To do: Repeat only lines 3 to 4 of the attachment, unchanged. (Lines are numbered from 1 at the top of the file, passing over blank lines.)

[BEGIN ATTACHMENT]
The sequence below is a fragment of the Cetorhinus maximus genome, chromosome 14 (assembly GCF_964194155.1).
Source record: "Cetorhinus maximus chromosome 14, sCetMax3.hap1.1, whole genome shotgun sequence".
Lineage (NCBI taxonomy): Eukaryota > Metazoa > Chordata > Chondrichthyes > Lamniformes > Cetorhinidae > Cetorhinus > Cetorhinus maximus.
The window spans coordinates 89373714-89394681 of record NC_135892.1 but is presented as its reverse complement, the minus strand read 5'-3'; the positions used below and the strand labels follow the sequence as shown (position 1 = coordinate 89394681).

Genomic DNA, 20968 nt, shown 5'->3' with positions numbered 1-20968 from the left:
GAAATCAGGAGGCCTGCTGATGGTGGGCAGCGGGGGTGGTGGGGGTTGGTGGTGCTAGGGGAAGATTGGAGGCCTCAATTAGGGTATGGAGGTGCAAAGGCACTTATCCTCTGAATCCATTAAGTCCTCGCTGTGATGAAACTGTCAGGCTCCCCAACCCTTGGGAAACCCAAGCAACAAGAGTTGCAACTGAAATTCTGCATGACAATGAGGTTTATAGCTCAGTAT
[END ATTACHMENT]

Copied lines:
Lineage (NCBI taxonomy): Eukaryota > Metazoa > Chordata > Chondrichthyes > Lamniformes > Cetorhinidae > Cetorhinus > Cetorhinus maximus.
The window spans coordinates 89373714-89394681 of record NC_135892.1 but is presented as its reverse complement, the minus strand read 5'-3'; the positions used below and the strand labels follow the sequence as shown (position 1 = coordinate 89394681).